The lives vs life years thing shouldn't change our answer much. I would also not extend the lives of 30 dogs by 1 year compared to extending a human life by 1 year, and honestly the 1/100 conversion rate I mentioned is too high for me as well, I just used it as an example of how the comparison changes with a different conversion rate.

This seems to fall under the general confusion and difficulty of evaluating wild animal suffering, and I don't envy anyone who has to do that.

Comment by Karthik Tadepalli (therealslimkt) on [edited] Inequality is a (small) problem for EA and economic growth · 2022-08-10T21:09:14.576Z · EA · GW
  1. Got it, I think I misunderstood that point the first time. Yes, I am convinced that this is an issue that is worth choosing log over isoelastic for.
  2. Yes, I agree with the first order consequence of focusing more on saving lives. The purpose of this is just to compare different approaches that only increase income, and I was just suggesting that a high set point is a sufficient way to avoid having that spill over into unappealing implications for saving lives. It is true that a very high set point is inconsistent with revealed preference VSLs, though. I don't have a good way to resolve that. I have an intuition that low VSLs are a problem and we shouldn't respect them, but it's not one I can defend, so I think you're right on this.
  3. Agreed
  4. I'm on board with the idea of averaging over scenarios ala Weitzman, my original thinking was that a normalizing constant would shrink the scale of differences between the scenarios and thus reduce the effect of outlier etas. But I was confusing two different concepts - a high normalizing constant would reduce the % difference between them, but not the absolute difference between them which is the important quantity for expected value.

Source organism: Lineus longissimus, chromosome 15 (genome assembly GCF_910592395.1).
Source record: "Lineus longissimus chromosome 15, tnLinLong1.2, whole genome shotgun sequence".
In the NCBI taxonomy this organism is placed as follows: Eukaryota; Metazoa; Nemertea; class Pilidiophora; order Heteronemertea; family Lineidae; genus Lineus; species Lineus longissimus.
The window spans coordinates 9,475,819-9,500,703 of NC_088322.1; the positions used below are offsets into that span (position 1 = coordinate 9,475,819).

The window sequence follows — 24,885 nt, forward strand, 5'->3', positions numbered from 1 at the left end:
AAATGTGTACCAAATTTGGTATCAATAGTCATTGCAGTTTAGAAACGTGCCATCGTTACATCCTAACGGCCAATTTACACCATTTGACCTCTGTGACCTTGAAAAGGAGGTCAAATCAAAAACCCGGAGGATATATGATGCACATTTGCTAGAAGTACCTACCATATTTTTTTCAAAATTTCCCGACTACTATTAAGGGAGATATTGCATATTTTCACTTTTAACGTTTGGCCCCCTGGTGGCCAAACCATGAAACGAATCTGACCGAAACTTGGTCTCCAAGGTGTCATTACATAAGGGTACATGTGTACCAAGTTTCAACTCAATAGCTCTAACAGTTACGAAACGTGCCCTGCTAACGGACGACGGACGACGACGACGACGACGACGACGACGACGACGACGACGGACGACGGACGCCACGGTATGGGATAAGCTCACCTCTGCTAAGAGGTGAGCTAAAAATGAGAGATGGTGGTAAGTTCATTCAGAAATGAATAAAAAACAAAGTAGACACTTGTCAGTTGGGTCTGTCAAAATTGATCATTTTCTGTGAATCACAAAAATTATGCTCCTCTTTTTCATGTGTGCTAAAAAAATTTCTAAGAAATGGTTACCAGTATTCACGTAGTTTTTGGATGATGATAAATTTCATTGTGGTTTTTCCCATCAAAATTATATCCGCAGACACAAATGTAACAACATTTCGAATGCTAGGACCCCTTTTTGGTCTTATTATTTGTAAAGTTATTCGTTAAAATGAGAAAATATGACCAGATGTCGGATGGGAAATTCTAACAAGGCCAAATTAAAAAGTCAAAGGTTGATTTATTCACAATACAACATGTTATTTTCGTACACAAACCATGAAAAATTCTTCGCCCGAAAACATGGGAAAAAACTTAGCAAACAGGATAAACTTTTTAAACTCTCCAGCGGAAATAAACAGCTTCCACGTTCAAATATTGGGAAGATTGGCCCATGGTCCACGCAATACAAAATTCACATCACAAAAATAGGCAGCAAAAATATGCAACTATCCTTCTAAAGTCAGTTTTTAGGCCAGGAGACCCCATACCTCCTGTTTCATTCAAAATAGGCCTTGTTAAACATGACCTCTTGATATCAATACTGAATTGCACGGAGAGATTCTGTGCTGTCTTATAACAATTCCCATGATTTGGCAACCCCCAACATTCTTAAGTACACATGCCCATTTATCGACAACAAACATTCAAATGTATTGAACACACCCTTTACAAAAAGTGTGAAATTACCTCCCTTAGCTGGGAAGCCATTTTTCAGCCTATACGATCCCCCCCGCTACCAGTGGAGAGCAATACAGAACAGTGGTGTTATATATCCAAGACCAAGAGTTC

Comment by Karthik Tadepalli (therealslimkt) on [edited] Inequality is a (small) problem for EA and economic growth · 2022-08-10T20:55:31.190Z · EA · GW

You... are absolutely right. That's a very good catch. I think your calculation is correct, as the utility translation only happens twice - utility from productivity growth, which I adjusted, and utility from cash transfers, which I did not. Everything else is unchanged from the original framework.

You're definitely right that it matters whether this is global average/median/poverty level. I think that the issue stems from using productivity as the input to the utility function, rather than income. This is not an issue for log utility if income is directly proportional to , since it cancels out, but it is probably better to redo this with income statistics/income growth and see how that changes things.

I'll make a note about this at the top of the post and update it with a more substantive change to the conclusion when I've dug into it further.